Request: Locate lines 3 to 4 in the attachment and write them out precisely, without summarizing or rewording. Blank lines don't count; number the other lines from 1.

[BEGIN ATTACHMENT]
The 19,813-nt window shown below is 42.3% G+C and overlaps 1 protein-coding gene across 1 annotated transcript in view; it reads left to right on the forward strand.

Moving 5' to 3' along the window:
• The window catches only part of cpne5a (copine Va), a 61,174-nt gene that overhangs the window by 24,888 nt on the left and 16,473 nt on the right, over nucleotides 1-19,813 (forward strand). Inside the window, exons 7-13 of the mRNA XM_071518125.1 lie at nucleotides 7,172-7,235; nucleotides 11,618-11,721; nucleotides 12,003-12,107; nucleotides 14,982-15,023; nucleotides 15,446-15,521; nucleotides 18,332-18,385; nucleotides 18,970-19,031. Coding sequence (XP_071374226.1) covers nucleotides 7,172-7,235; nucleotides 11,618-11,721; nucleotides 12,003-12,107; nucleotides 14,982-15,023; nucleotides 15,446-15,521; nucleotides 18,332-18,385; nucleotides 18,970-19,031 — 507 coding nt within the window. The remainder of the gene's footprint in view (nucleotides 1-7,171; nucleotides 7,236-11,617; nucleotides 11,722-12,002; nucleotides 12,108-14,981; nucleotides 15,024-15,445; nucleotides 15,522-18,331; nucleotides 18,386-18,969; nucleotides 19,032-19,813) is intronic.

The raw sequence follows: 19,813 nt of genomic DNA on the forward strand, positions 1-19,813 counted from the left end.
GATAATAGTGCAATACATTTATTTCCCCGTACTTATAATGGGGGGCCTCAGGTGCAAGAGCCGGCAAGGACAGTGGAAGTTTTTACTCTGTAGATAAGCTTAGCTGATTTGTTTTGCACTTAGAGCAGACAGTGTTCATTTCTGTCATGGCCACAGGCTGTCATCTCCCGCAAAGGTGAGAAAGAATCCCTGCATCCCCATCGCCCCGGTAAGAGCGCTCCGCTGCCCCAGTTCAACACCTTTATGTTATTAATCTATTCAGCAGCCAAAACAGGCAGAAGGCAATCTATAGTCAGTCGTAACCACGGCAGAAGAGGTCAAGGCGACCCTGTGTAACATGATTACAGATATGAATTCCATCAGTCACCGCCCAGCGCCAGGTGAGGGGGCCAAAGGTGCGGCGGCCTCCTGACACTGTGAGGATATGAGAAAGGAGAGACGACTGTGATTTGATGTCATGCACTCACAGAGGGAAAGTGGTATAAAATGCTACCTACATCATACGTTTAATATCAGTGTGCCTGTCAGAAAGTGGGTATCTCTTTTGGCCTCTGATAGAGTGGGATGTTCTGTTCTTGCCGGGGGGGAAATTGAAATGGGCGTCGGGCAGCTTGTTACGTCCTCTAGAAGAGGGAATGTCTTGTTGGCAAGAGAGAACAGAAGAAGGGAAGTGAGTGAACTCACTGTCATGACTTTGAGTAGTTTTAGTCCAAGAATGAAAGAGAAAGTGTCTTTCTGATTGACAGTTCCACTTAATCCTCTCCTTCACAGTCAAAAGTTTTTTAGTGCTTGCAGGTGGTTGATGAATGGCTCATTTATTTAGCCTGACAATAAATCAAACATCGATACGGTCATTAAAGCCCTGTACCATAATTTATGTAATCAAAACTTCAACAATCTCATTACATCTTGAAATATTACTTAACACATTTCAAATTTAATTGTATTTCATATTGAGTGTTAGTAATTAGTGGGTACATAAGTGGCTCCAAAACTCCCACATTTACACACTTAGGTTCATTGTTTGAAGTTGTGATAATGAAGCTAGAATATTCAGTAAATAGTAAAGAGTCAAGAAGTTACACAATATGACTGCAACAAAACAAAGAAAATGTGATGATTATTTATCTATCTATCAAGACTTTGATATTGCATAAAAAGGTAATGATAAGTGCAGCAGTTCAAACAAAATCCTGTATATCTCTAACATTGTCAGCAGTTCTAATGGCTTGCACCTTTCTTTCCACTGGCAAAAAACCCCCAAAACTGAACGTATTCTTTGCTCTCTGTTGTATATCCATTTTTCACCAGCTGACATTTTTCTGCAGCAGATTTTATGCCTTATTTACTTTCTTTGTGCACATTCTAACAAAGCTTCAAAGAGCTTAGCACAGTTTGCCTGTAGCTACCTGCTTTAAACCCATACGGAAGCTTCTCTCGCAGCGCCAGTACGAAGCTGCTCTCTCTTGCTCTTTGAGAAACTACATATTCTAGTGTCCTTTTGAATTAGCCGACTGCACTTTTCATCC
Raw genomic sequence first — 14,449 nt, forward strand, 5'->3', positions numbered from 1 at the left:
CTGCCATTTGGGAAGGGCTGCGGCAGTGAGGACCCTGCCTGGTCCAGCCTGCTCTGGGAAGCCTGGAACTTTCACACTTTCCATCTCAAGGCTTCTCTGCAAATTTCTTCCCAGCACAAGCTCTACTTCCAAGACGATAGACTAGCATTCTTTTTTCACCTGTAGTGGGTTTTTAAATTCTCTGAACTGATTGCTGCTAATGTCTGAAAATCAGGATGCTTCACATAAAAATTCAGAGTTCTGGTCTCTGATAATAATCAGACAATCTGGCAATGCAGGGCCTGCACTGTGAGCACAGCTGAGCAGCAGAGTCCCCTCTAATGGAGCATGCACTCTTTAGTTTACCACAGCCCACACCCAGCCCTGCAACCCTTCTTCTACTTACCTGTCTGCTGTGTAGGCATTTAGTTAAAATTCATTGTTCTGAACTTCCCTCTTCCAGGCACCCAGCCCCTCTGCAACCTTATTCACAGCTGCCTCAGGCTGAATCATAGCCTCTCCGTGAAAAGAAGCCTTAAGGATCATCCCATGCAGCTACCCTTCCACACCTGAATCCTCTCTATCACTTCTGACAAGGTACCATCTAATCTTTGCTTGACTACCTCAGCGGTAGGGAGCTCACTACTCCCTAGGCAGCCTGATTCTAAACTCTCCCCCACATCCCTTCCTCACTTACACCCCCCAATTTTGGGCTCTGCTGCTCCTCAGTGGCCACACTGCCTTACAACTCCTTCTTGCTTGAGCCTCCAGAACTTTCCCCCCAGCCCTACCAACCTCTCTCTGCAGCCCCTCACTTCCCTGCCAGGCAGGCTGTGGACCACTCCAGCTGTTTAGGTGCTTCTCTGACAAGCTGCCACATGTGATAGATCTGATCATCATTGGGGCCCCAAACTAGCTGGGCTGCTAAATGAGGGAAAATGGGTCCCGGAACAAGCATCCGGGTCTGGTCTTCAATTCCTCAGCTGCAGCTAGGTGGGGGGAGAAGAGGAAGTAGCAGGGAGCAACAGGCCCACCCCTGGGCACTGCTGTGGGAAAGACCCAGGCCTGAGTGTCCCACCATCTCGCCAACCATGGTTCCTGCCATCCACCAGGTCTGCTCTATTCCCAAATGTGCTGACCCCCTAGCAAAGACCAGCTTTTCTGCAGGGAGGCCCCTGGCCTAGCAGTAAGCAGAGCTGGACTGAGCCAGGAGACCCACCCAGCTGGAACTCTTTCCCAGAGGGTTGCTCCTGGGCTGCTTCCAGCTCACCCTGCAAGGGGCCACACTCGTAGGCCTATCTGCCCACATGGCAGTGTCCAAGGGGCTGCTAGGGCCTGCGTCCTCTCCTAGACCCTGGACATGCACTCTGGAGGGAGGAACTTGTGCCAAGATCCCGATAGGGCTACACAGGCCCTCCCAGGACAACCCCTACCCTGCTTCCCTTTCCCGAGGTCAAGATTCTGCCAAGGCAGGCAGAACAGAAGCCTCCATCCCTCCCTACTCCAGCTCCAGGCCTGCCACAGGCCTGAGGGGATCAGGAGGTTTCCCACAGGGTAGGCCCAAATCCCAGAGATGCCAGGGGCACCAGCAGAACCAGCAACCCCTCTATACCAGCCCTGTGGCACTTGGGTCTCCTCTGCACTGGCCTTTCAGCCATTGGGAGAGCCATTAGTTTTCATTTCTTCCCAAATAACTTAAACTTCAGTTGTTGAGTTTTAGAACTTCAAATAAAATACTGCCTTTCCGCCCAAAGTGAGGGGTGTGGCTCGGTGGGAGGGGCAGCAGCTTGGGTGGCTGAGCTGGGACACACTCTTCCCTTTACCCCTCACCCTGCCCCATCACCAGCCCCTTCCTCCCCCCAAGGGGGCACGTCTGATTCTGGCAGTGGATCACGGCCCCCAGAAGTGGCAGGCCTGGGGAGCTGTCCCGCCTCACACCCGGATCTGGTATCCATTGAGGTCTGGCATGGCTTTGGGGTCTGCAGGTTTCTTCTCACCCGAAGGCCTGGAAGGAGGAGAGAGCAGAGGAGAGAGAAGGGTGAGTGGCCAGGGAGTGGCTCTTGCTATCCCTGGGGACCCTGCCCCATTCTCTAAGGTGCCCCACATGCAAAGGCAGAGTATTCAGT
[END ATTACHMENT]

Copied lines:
• The window catches only part of cpne5a (copine Va), a 61,174-nt gene that overhangs the window by 24,888 nt on the left and 16,473 nt on the right, over nucleotides 1-19,813 (forward strand). Inside the window, exons 7-13 of the mRNA XM_071518125.1 lie at nucleotides 7,172-7,235; nucleotides 11,618-11,721; nucleotides 12,003-12,107; nucleotides 14,982-15,023; nucleotides 15,446-15,521; nucleotides 18,332-18,385; nucleotides 18,970-19,031. Coding sequence (XP_071374226.1) covers nucleotides 7,172-7,235; nucleotides 11,618-11,721; nucleotides 12,003-12,107; nucleotides 14,982-15,023; nucleotides 15,446-15,521; nucleotides 18,332-18,385; nucleotides 18,970-19,031 — 507 coding nt within the window. The remainder of the gene's footprint in view (nucleotides 1-7,171; nucleotides 7,236-11,617; nucleotides 11,722-12,002; nucleotides 12,108-14,981; nucleotides 15,024-15,445; nucleotides 15,522-18,331; nucleotides 18,386-18,969; nucleotides 19,032-19,813) is intronic.

The raw sequence follows: 19,813 nt of genomic DNA on the forward strand, positions 1-19,813 counted from the left end.